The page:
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"Life After Life channels Albert Camus' spirit from start to finish … a slow, heavily stylized yet incredibly poised deadpan drama." – Hollywood Reporter

In this exquisitely austere, dreamlike film – shot in misty browns and greys – a Chinese village falls to rack and ruin, and its inhabitants relocate to a nearby tenement block. Against such a desolate netherworld, a boy goes out collecting wood with his father. The boy runs off and, upon returning, speaks with the voice of his dead mother who has a request: that they move a tree in the yard of their now derelict house.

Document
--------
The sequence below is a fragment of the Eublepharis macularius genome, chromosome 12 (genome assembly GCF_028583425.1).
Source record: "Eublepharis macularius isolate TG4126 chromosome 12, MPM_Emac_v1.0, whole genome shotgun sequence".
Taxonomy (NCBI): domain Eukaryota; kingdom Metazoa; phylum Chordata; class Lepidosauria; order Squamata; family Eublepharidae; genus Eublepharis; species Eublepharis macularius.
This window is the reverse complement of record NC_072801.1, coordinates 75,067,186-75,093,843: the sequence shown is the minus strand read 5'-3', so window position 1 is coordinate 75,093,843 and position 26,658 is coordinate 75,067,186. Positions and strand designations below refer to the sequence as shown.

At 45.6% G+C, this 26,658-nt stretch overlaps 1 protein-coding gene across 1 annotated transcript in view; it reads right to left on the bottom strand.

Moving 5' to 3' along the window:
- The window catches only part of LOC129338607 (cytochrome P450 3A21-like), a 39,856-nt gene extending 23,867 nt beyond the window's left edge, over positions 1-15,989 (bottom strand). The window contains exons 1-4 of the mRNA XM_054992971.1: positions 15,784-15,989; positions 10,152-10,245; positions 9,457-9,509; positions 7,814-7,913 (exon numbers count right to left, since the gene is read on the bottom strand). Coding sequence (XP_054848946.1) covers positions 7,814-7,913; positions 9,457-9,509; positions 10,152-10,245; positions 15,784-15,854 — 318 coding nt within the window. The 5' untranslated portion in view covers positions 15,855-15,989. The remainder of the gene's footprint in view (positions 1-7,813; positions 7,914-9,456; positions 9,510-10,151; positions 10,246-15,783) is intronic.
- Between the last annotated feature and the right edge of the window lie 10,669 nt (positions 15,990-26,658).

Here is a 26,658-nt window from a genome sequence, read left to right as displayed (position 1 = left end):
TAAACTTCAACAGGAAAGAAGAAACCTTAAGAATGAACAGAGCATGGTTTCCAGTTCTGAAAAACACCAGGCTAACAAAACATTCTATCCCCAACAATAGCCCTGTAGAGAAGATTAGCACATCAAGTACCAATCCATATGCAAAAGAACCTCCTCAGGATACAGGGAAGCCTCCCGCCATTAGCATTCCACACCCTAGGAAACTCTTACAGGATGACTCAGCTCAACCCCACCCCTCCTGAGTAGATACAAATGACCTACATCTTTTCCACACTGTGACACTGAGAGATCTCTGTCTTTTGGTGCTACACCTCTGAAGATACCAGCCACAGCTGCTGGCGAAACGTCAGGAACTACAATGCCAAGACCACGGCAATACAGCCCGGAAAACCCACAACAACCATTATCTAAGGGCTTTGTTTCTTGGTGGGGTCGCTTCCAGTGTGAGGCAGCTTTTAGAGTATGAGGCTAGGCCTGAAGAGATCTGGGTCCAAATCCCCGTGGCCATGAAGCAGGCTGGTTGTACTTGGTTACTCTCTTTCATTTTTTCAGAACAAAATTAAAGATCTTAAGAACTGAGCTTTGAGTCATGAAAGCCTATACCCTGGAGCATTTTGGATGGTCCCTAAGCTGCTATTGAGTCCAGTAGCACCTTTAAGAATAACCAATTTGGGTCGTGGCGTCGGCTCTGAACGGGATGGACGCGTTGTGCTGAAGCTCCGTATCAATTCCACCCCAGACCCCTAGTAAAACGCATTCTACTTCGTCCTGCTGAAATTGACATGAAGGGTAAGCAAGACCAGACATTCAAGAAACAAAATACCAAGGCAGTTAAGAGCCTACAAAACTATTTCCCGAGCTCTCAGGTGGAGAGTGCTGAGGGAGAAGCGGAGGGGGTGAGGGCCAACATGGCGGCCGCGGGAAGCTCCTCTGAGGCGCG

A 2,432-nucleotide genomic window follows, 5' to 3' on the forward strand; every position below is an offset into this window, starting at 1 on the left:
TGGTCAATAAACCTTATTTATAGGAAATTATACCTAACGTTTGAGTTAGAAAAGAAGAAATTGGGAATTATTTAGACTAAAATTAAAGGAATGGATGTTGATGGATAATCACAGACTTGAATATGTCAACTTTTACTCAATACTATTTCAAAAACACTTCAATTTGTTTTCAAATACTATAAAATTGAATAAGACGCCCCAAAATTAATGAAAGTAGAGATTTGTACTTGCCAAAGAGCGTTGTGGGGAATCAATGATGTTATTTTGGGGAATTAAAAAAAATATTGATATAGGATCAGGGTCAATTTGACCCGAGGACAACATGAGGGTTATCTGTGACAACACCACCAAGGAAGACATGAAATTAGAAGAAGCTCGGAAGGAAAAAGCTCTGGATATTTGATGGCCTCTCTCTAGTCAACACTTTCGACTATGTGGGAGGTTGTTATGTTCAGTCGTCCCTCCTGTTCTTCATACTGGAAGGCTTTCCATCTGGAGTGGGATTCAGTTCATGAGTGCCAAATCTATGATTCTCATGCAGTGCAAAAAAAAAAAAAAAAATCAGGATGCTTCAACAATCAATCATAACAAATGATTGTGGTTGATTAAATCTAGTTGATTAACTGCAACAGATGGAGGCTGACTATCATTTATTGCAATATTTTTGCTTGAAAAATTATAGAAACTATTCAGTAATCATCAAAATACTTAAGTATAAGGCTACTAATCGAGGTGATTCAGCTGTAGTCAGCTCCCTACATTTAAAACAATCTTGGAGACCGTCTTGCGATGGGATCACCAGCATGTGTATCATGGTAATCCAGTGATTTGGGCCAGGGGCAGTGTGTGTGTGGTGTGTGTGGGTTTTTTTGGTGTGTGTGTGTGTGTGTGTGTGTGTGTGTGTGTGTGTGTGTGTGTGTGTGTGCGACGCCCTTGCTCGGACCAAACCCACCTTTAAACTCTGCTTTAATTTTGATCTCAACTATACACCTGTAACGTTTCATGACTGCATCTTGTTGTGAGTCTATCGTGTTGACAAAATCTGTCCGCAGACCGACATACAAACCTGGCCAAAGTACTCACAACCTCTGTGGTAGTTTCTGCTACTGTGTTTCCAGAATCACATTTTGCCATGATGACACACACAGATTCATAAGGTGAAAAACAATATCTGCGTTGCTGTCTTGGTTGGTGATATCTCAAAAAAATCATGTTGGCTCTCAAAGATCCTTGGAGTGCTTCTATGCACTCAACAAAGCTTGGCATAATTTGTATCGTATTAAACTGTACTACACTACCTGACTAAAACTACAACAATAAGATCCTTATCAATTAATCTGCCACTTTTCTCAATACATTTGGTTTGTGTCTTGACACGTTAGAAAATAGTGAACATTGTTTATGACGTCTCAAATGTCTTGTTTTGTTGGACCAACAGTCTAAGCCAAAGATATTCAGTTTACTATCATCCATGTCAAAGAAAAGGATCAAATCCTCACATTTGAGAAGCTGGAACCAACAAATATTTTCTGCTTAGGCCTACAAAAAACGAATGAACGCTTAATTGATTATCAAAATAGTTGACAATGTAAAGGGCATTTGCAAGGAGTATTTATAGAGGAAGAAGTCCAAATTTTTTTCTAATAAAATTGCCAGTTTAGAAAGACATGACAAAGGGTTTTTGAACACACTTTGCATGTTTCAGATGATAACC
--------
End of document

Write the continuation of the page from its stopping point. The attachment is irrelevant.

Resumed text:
Life after Life may be the debut feature from Zhang Hanyi but it's as technically and thematically assured as the work of its esteemed producer, Jia Zhang-ke (Mountains May Depart, MIFF 2015; I Wish I Knew, MIFF 2010). Like much of the latter's work, it pivots on the implications of socio-economic change and social alienation, but does so with an existential quiescence that's both spiritually absurd and physically prosaic.

"A graceful ghost story that suggests death and progress go hand in hand." – Slant